DROP SHOT A WORM FOR A 3lb STRIPEY
This historic water responds well to a combination of lure and bait fishing
THE hectic pace of modern life leads many anglers to choose waters that are simple to fish and guaranteed to produce big weights every session.
But those who are willing to do a little bit of homework in their spare time can discover a whole new side to fisheries that tend to be shunned by the majority of the angling public.
A great example is the hugely underrated Fossdyke Navigation Canal on the outskirts of Lincoln. Weedy in some areas, with clear water and miles of bank to roam, there are very few stand-out features to attack.
It’s not a sight to inspire much confidence, but what lies beneath the surface will soon change your attitude towards this stretch of waterway.
Perch to over 4lb, double-figure pike and large shoals of silverfish are all present and more than willing to feed right through the winter.
Specimen Hunting UK member Phil Taylor isn’t one to follow the crowds, and much prefers the challenge posed by venues such as the Fossdyke.
“I’d heard of big fish from this place, and without gathering much background information I managed to land a 3lb-plus perch and several good sized back-ups on my first-ever session on this stretch of Midlands canal,” explained Phil.
“I instantly knew that if that was possible when I was just taking a bit of a punt, it was a water capable of a lot more.”
Tracing the origins of many waters can prove almost impossible, but the history books clearly show that the Fossdyke has been in existence for a very long time… almost 1,900 years, in fact!
Built by the Romans in around 120AD, its primary purpose at the time was to join the Rivers Trent and Witham to make moving goods easier by boat.
Since then, it has undergone several major reconstructions, but a huge build-up of silt made it unnavigable before it was cleared out again in 1744.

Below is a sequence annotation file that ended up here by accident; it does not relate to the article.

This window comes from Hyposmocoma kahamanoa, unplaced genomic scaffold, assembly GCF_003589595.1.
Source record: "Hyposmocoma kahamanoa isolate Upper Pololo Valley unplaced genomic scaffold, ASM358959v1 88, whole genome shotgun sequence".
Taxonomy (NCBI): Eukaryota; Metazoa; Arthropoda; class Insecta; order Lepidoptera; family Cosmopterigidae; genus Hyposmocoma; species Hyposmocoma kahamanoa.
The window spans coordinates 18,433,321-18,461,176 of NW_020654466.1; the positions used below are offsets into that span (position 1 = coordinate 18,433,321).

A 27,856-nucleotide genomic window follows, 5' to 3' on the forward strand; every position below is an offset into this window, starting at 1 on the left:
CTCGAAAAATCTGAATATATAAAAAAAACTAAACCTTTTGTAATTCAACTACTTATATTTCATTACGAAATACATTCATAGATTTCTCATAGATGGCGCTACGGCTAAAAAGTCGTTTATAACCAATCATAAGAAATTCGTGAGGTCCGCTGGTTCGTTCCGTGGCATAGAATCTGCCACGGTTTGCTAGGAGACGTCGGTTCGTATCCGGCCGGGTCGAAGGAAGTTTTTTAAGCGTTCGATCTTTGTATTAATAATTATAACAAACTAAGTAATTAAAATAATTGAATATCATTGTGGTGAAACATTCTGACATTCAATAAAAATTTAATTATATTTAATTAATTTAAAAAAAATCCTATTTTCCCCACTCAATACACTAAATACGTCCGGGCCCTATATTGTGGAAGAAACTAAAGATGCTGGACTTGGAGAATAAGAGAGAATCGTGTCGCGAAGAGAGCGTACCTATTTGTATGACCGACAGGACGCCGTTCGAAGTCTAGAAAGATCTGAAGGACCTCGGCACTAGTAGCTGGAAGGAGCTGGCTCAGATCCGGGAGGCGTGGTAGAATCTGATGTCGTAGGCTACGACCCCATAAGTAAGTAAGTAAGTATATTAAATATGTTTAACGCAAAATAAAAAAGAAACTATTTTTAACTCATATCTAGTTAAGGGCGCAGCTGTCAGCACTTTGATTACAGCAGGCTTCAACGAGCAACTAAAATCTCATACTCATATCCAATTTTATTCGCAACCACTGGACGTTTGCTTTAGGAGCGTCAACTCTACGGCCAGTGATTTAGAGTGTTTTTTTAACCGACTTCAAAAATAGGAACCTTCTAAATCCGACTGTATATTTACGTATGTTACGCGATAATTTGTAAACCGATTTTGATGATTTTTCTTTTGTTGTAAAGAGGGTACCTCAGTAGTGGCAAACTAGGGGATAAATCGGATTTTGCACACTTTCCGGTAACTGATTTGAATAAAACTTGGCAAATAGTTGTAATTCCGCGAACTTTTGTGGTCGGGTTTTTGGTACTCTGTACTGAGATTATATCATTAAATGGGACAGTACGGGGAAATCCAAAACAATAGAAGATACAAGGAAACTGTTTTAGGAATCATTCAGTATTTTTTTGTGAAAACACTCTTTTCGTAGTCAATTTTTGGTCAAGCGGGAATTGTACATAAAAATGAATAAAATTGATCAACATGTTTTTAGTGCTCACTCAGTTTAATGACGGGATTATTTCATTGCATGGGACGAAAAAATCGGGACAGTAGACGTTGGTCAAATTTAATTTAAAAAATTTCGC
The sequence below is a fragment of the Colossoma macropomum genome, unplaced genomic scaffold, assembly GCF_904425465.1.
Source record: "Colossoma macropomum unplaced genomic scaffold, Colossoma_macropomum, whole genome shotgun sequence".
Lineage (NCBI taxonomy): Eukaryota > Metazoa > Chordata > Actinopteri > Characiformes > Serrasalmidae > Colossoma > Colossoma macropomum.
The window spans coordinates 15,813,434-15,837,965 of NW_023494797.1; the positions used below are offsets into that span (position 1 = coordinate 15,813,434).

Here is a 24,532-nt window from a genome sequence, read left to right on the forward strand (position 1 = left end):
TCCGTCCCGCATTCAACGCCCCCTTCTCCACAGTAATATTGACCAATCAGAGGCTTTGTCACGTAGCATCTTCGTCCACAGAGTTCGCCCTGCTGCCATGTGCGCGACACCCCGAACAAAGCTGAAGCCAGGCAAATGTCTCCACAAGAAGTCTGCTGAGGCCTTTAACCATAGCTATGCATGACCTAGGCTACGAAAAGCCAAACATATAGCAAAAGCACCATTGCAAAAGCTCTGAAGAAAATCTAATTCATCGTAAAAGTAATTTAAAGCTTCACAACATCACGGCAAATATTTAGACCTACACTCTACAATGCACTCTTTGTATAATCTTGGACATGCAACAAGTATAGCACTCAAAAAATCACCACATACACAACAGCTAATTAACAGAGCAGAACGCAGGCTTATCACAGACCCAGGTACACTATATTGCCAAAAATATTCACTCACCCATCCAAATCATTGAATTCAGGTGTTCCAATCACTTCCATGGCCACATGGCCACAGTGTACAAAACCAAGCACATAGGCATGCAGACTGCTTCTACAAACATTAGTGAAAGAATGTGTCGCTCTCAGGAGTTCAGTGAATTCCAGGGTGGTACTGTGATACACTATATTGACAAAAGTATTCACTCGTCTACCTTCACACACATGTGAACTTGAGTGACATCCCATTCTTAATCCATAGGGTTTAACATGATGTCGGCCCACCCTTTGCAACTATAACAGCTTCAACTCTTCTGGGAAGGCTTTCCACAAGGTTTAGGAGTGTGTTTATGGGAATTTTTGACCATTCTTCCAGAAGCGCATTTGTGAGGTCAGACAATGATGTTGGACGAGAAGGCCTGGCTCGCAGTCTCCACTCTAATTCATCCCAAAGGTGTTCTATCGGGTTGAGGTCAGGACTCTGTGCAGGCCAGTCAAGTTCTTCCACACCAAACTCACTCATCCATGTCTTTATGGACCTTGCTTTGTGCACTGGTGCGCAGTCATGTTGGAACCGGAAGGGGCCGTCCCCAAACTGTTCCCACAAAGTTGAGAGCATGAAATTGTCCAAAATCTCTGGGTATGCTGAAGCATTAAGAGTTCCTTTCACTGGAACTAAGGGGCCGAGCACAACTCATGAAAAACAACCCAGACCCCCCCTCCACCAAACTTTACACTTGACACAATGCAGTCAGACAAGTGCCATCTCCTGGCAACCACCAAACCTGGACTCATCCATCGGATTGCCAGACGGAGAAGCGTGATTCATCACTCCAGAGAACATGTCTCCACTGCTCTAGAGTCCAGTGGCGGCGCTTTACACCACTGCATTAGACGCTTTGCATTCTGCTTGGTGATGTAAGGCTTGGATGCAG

The fishing has played a more prominent part in the last few decades, and those in the know will argue that there has never been a better time to wet a line on the Fossdyke.
KEEP ON MOVING
There are several areas along the canal with form for producing quality predators, but Phil prefers two stretches that have been particularly kind to him in the past.
“The stretch in front of the Burton Waters marina is excellent, and you can often see the shoals of small silvers in the clear water. If they are there, you can guarantee that the perch and pike aren’t far away,” he said.
“Alternatively, the water between the Pyewipe Inn and the junction of the Fossdyke with the Catchwater Drain is worth a shot.
“The water is still fairly weedy but if you explore the venue you’ll find clear pegs where the fish will hold up.”
Roving is by far the most effective way to locate the shoals, and a handful of casts while drop shotting or lure fishing is usually enough to determine whether you are going to get a take.
The fish do drift around chasing the bait fish, so somewhere that fails to produce a single knock for many sessions on the bounce
could suddenly throw up a personal best next time.
BETTER PROSPECTS STILL
As the frosts take hold, weed will die back even more, creating more swims and improving the likelihood of a big fish.
Stacks of fish between 1lb and 2lb can be found, and it is very rare not to land at least a couple of specimens towards the high end of this bracket.
But the bigger 3lb-plus specimens are also present in good numbers. Phil concluded: “This is a water that doesn’t get the attention it deserves, and it’s common to have a whole stretch to yourself.
“If a personal-best perch is on the agenda you’ll give yourself a fine chance of bagging one by visiting the Fossdyke.”
PRICES: Angling rights are controlled by Lincoln DAA and day tickets are £5 on the bank. Season permits are priced at £25 for adults, valid for a year from the date of purchase
CONTACT: Call Trevor on 07530 475076
LOCATION: Burton Waters, Burton Lane End, Lincoln, LN1 2WN or Pyewipe Inn, Saxilby Rd, Lincoln LN1 2BG
Perch grow big on the Fossdyke.